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Last Updated: 02 November 2011

Mine Ban Policy

Commitment to the Mine Ban Treaty

Mine Ban Treaty status

State Party

Pro-mine ban UNGA voting record

Absent from annual vote since 2006

National implementation measures

Law No.28 PR/2006 entered into force on 26 August 2006

Transparency reporting

20 May 2010


The Republic of Chad signed the Mine Ban Treaty on 6 July 1998 and ratified it on 6 May 1999, becoming a State Party on 1 November 1999. National implementation legislation was promulgated on 26 August 2006.[1]

As of 28 October 2011, Chad had not submitted its Mine Ban Treaty Article 7 report due 30 April 2011. It has submitted 10 previous reports.[2]

Chad participated in the Tenth Meeting of States Parties to the Mine Ban Treaty in November–December 2010 in Geneva, where it submitted a request for a three-year extension of its Article 5 obligations, until January 2014. This was Chad’s second request for a short-term extension. Chad also made interventions during sessions on international cooperation and assistance, victim assistance, and during Mauritania’s request for an Article 5 extension. Chad also attended the intersessional Standing Committee meetings in Geneva in June 2011, where it made presentations during the sessions on mine clearance and victim assistance.

Chad is not party to the Convention on Conventional Weapons.

Production, transfer, stockpiling, and use

Chad is not known to have produced or exported antipersonnel mines. It completed destruction of its stockpile of 4,490 antipersonnel mines in January 2003. It destroyed 1,407 newly discovered stockpiled mines from 2003 to 2005.[3] Chad reported destroying another 11 stockpiled antipersonnel mines in 2007, but did not report details of the locations or sources of the mines.[4]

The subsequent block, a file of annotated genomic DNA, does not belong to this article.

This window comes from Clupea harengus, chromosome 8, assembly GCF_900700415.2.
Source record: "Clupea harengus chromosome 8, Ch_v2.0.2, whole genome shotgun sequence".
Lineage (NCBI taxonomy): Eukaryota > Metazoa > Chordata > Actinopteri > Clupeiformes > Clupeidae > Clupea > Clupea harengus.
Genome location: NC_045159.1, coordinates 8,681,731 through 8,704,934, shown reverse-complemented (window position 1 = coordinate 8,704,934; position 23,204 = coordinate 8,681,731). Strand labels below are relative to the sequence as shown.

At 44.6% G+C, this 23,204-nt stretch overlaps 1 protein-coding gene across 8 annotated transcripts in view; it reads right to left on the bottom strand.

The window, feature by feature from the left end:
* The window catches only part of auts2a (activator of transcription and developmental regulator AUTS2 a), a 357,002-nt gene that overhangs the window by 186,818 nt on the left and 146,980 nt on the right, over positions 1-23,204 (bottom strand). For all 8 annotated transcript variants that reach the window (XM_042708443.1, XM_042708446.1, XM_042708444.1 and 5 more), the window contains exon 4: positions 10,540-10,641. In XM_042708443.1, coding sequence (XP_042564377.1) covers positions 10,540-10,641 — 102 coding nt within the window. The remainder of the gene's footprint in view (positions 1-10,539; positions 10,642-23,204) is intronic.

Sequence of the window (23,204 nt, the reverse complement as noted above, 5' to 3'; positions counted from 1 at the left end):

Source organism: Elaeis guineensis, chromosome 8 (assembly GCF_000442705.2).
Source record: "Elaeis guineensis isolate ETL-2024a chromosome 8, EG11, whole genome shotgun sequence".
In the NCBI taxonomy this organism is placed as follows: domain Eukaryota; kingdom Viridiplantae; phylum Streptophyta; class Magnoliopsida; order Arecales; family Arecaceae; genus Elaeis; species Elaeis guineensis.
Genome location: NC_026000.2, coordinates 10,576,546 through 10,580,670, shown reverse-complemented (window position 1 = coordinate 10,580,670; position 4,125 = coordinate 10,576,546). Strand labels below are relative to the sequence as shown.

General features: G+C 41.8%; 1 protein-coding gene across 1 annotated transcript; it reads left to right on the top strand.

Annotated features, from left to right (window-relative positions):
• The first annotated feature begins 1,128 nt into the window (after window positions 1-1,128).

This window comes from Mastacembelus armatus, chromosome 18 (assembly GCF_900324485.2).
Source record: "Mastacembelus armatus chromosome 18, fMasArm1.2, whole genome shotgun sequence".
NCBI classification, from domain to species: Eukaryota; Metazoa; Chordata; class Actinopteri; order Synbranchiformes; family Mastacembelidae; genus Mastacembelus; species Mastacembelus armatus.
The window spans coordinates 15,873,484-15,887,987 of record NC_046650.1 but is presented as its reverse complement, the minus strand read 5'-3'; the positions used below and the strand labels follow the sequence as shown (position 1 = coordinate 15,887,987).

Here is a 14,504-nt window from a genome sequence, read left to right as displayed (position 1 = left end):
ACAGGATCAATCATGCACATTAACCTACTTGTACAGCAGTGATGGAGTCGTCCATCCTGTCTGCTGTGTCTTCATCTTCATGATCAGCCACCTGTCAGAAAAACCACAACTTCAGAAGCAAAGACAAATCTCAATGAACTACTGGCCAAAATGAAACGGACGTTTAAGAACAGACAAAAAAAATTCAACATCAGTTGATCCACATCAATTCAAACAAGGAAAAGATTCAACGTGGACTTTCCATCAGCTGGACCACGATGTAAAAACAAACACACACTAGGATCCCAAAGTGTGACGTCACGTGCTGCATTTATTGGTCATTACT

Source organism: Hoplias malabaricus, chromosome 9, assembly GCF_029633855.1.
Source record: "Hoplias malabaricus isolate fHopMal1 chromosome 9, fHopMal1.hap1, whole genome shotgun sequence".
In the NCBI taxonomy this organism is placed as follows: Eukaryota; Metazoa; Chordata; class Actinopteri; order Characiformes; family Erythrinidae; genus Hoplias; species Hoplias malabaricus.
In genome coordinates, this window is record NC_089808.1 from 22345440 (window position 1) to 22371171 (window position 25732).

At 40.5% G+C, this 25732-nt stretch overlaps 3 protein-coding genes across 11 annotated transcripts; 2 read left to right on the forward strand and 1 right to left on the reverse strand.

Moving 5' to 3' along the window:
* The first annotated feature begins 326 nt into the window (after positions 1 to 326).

In all previous Article 7 reports, Chad has reported that it does not retain any antipersonnel mines for training purposes.

In June 2009, authorities in Chad reported new use of antivehicle mines by unknown armed groups near its borders with Sudan and the Central African Republic, as well as the seizure of 190 antivehicle mines after a clash with an unidentified armed group.[5]


[1] Mine Ban Treaty Article 7 Report, Forms A and J, 1 April 2007.

[2] Previous Article 7 reports were submitted on 20 May 2010, 1 July 2009, 1 April 2008, 1 April 2007, 1 September 2006, 27 September 2005, 27 May 2004, 30 April 2003, 29 April 2002, and 12 December 2001.

[3] Mine Ban Treaty Article 7 Report, Form G, 1 September 2006; and Landmine Monitor Report 2006, p. 274.

[4] Mine Ban Treaty Article 7 Report, Form G, 1 April 2008.

[5] Email from Saleh Hissein Hassan, Coordinator, National Demining Center (Centre National de Déminage, CND), 7 May 2010; and Ministry of Foreign Affairs, “Le Coordinateur Militaire du MRE, le GL Idriss Dokony Adiker a présenté aux Ambassadeurs et Représentants des Organisations Internationales accrédités à N’djamena, un lot de Matériels de Guerre saisi sur les mercenaries à la solde Soudan” (“The Military Coordinator of MRE, GL Idriss Dokony Adiker presented to Ambassadors and representatives of International Organizations a batch of war materials seized from mercenaries under the pay of Sudan”), 20 June 2009, www.tchad-diplomatie.org.